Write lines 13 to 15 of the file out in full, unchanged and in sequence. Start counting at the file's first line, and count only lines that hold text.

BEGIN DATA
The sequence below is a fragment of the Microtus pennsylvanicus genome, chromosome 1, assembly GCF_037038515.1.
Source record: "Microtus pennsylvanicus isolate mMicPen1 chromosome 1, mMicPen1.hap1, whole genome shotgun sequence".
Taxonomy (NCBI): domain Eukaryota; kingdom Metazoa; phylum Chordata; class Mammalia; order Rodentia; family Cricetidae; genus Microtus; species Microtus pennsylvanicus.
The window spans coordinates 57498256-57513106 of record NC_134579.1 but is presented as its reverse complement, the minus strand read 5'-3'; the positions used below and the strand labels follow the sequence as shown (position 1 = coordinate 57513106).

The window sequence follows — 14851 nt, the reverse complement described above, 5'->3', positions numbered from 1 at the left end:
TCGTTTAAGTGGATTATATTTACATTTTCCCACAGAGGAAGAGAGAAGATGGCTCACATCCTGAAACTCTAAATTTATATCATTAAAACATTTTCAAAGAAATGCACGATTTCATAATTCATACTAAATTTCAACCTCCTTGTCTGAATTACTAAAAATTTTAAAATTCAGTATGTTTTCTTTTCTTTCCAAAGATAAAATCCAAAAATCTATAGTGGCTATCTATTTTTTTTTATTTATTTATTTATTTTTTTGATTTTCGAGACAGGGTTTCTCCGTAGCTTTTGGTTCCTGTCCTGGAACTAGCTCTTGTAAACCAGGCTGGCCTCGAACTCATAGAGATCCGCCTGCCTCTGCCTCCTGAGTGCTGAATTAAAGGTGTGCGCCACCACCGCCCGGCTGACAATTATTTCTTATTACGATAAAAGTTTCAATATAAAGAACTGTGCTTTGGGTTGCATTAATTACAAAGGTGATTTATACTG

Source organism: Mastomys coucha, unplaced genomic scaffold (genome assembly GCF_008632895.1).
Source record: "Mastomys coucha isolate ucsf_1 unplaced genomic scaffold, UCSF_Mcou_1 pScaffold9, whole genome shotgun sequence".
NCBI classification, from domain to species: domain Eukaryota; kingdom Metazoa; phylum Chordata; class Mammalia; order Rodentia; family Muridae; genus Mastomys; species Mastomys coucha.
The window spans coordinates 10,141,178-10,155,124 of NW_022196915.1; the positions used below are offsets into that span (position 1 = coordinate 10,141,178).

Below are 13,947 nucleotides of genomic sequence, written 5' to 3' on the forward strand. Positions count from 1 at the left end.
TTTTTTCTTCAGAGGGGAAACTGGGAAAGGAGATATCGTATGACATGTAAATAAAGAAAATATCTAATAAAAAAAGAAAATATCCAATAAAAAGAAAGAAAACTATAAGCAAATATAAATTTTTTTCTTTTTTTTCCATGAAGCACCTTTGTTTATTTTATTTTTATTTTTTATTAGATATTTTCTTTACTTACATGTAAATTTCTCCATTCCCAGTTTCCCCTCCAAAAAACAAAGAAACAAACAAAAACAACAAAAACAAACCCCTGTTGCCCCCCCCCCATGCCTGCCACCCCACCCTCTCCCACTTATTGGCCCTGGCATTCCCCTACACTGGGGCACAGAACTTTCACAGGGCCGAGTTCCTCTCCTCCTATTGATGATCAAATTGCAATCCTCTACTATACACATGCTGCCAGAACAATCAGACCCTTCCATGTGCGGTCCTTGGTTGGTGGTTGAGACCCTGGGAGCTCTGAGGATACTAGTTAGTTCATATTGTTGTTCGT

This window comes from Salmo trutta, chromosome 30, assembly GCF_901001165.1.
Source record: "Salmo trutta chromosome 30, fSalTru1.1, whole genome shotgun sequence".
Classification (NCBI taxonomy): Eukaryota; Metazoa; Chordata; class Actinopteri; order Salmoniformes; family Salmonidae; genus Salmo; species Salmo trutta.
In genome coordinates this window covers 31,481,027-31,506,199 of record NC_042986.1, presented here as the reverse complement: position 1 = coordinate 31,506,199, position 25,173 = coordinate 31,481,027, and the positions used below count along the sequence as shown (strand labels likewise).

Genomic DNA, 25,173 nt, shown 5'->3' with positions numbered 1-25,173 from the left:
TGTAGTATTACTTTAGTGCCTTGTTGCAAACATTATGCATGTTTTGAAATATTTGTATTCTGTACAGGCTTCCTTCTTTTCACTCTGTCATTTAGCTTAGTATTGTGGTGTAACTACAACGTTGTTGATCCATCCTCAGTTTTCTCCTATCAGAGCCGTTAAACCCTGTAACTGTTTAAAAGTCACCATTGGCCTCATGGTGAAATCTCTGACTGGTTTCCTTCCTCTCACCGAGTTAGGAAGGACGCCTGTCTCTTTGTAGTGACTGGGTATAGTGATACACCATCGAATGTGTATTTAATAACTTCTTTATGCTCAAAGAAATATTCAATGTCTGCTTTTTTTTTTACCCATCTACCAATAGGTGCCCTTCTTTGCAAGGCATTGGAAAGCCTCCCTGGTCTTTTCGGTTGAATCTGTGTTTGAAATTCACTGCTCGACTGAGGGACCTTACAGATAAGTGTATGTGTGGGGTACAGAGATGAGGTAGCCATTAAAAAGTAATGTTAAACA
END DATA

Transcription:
This window comes from Salmo trutta, chromosome 30, assembly GCF_901001165.1.
Source record: "Salmo trutta chromosome 30, fSalTru1.1, whole genome shotgun sequence".
Classification (NCBI taxonomy): Eukaryota; Metazoa; Chordata; class Actinopteri; order Salmoniformes; family Salmonidae; genus Salmo; species Salmo trutta.